Take a deep breath.

After watching a time-leap movie last evening, I started wondering, “What if?” What if I could wrinkle up the last six-months in the space-time continuum (thank you, Madeleine L’Engle) and return to February 9?

 

What a day that was! Busy from dawn to dark with “The Last County-Wide Duet Festival,” hosting guest artists, several writer friends, Elsie’s illustrator,

Cover artist, Onalee Nicklin

concert attendees—and then performing.

At the close of the concert, Sonata of Elsie Lenore was available for the first time and I signed copies for forty minutes straight.

That was an exciting launch. But then, after catching my breath, and recuperating from the madness, before I could even consider my next project, COVID hit.

And we slammed into a wall. The world stopped spinning. And we’ve been in limbo since.

Now jump that wrinkle to today. We’re in no better place with COVID than before, and there’s no end in sight. Yet given the auspicious parallels between February 9 and August 9, I decided to revitalize Elsie with a promotion. Perhaps some of you could use a diversion to get your mind off other things. If that’s the case, I invite you to consider taking a break to read Sonata of Elsie Lenore or even Sundrop Sonata if you have yet to do that.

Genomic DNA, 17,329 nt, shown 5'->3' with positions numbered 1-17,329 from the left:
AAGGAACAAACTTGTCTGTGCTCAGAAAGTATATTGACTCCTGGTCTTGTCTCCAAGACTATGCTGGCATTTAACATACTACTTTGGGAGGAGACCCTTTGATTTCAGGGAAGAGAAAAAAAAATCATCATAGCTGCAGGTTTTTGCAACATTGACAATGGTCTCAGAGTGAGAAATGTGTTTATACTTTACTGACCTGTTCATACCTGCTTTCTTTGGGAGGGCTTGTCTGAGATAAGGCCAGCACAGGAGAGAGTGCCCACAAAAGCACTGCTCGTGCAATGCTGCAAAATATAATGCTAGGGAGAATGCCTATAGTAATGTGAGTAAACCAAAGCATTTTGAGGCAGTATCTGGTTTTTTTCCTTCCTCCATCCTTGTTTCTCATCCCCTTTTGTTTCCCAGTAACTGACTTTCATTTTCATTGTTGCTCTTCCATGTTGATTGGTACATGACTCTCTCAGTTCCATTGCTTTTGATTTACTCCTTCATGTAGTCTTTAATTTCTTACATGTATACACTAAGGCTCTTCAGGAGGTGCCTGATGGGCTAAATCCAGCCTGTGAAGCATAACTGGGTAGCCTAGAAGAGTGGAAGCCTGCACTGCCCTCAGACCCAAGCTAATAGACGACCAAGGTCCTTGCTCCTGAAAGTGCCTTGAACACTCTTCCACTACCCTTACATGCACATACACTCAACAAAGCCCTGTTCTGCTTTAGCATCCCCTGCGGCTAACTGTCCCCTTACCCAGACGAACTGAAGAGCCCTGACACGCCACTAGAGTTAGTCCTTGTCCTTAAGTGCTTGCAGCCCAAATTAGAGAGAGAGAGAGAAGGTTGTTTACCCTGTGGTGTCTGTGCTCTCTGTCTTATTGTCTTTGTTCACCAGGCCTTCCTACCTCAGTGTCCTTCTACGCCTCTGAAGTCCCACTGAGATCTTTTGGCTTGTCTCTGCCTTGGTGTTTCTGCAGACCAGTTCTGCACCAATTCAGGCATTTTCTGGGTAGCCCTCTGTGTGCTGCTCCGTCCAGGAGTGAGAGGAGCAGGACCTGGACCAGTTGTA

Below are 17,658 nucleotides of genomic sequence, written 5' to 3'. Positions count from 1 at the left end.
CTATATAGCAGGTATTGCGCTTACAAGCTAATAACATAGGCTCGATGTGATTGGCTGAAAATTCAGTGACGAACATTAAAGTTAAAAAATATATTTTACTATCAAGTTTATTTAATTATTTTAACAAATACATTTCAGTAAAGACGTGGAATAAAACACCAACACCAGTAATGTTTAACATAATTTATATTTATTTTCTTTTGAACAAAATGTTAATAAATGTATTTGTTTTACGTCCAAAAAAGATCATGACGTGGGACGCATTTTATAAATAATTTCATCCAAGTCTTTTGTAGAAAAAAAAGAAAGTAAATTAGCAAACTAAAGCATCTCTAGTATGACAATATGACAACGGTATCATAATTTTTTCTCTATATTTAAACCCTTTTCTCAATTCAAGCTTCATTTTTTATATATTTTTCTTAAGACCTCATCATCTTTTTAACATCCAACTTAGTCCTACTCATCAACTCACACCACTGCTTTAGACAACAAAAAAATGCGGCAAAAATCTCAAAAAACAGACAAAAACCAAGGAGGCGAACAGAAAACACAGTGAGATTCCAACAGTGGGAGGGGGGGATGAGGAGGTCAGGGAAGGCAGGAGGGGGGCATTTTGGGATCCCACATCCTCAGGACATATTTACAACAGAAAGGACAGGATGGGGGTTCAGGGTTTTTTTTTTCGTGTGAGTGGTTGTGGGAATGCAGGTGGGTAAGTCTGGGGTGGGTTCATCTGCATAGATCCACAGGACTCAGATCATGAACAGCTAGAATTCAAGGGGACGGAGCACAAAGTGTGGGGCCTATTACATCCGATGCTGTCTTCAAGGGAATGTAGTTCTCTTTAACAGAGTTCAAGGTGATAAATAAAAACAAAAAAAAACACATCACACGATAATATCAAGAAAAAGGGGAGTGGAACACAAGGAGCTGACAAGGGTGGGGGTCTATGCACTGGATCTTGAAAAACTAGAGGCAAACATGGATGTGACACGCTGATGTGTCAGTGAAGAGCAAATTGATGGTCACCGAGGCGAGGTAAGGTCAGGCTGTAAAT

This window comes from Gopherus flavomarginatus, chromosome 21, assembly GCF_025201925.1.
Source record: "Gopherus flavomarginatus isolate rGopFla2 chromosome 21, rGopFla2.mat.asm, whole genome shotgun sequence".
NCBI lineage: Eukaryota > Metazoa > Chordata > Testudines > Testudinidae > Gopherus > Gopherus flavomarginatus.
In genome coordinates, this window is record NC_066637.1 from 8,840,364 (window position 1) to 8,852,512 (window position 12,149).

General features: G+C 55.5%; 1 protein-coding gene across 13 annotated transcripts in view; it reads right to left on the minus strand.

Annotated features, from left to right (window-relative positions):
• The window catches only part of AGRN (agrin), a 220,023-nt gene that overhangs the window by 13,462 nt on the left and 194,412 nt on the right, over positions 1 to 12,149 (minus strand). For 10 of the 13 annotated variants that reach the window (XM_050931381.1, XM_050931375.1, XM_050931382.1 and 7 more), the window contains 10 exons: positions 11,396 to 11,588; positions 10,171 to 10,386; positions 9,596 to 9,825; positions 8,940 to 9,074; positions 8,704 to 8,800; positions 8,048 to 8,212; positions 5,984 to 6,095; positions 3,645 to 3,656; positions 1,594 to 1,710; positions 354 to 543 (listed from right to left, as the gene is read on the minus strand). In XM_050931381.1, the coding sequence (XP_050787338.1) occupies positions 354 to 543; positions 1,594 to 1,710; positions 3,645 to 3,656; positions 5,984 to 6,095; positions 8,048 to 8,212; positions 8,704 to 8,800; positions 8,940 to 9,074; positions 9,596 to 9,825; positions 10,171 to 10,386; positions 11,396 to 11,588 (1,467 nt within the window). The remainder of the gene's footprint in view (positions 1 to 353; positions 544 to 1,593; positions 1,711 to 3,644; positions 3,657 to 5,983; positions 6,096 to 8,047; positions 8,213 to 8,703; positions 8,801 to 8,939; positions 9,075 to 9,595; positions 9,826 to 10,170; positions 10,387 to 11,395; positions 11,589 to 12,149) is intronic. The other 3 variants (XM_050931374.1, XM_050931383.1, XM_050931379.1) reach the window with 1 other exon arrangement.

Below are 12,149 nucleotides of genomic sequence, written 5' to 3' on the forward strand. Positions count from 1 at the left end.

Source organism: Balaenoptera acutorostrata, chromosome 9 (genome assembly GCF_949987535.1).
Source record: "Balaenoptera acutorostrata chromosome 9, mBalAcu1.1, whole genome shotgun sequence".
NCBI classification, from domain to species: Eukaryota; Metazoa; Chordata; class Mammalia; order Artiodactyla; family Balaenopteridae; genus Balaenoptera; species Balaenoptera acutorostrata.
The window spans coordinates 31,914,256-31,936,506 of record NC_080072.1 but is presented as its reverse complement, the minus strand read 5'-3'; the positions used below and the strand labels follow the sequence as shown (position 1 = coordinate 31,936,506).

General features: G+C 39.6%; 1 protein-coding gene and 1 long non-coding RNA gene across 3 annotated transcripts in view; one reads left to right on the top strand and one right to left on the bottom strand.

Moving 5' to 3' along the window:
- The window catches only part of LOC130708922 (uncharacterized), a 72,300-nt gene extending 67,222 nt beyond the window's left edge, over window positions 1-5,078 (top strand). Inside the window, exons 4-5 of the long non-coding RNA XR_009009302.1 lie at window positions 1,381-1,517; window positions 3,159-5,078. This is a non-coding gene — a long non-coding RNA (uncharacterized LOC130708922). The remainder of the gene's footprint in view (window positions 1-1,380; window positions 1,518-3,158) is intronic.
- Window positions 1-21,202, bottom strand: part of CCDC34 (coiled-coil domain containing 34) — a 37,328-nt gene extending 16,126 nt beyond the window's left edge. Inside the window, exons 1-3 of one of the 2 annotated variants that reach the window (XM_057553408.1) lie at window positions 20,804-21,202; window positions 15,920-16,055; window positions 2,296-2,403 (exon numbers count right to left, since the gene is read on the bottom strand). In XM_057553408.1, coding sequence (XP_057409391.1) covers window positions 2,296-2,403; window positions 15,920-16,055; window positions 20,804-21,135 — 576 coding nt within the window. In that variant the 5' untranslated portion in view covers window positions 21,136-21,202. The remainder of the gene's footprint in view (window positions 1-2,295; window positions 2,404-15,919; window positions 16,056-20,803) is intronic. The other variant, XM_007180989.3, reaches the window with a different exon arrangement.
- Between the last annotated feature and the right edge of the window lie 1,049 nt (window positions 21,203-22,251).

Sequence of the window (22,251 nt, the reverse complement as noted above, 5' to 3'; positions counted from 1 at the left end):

Toward that end, I have taken some difficult steps for someone with my distress for public scrutiny. Just so you know, I set up a brand new author page on Goodreads, (https://www.goodreads.com/author/show/8596325.Ann_Christine_Fell),  revised my Amazon author page, (https://www.amazon.com/author/annchristinefell) and started a Facebook page (Ann Christine Fell, author) devoted to posts about books and the writing process.

I invite you to check each of these. If you find it to your liking, follow one or more of these pages. Those of you who are so inclined can post a review, especially if you think somebody else might enjoy reading the tales.

May each of you stay healthy and evade the notorious virus. I’ll see you when we emerge from this cloud of uncertainty and face our new and improved futures.

Re-Writing Life